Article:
March 27, 2012
Foreign buying of farms explosive … Paris – Is it investment? Or a land grab? Within a few years, acquisition of foreign farmland has become an issue with plenty of explosive potential for the environment and security. Priming it is a rush by China, India, South Korea and Gulf petro-economies to snap up land abroad to secure their food supplies. Western countries are following suit in a bid to meet their targets for biofuels. According to a respected monitor called the Land Matrix Project, 203 million ha of land were transferred to foreign control from 2000 to 2010, either through purchase or long-term lease. To put this figure into perspective: that is eight times the size of Britain. Africa, led by Ethiopia, Liberia, Mozambique and Sudan, accounted for 66% of the transfers, and Asia 14%. But who is buying land where – and what they are doing with it – may never be fully answered, for many transactions are never publicly announced. – SAPA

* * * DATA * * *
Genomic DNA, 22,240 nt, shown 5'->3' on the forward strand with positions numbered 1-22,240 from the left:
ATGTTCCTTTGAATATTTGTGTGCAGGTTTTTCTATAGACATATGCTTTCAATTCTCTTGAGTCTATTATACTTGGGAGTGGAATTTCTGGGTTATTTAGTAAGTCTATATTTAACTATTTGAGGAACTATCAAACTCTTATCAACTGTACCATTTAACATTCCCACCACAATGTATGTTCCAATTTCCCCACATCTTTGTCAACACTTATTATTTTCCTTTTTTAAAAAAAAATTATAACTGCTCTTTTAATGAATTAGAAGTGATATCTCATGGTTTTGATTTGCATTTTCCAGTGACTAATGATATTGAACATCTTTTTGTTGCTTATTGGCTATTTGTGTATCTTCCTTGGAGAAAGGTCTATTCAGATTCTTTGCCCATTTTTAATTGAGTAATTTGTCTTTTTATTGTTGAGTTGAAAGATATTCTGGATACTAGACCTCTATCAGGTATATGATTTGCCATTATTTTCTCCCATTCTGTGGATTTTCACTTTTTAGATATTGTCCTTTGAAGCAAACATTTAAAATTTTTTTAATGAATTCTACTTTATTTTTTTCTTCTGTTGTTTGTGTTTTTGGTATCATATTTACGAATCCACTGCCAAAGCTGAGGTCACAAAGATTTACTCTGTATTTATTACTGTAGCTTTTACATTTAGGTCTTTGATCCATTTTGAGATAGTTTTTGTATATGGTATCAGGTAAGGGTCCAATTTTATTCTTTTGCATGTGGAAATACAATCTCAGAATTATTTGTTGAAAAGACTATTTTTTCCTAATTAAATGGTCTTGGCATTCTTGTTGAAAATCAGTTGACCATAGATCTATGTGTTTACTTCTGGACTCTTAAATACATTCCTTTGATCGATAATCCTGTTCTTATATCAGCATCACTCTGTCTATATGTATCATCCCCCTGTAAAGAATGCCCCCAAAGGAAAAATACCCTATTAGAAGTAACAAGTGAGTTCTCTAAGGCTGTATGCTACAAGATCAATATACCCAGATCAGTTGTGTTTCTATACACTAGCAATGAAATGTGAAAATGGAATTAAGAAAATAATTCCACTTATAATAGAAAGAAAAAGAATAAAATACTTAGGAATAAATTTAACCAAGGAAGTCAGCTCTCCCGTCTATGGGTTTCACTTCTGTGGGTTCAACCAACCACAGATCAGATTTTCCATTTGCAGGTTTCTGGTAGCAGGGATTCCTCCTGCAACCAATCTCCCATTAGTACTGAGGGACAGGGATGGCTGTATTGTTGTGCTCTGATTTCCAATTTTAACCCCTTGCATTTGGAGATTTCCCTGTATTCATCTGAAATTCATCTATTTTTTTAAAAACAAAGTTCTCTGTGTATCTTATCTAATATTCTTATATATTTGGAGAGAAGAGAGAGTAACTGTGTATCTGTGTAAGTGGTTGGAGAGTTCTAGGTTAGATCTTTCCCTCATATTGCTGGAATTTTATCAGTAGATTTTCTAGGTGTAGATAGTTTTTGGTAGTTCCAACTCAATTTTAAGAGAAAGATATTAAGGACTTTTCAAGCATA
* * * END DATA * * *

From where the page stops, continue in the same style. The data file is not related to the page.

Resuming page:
Dominant Social Theme: Gee, if we don’t know who’s buying land, it will be more difficult to regulate them.
Free-Market Analysis: On the surface it sound reasonable, that the UN would sound the warning on private land purchases, given they are occurring in the poorest of countries and can deprive farmers of land to grow food. This is called “land grabbing.”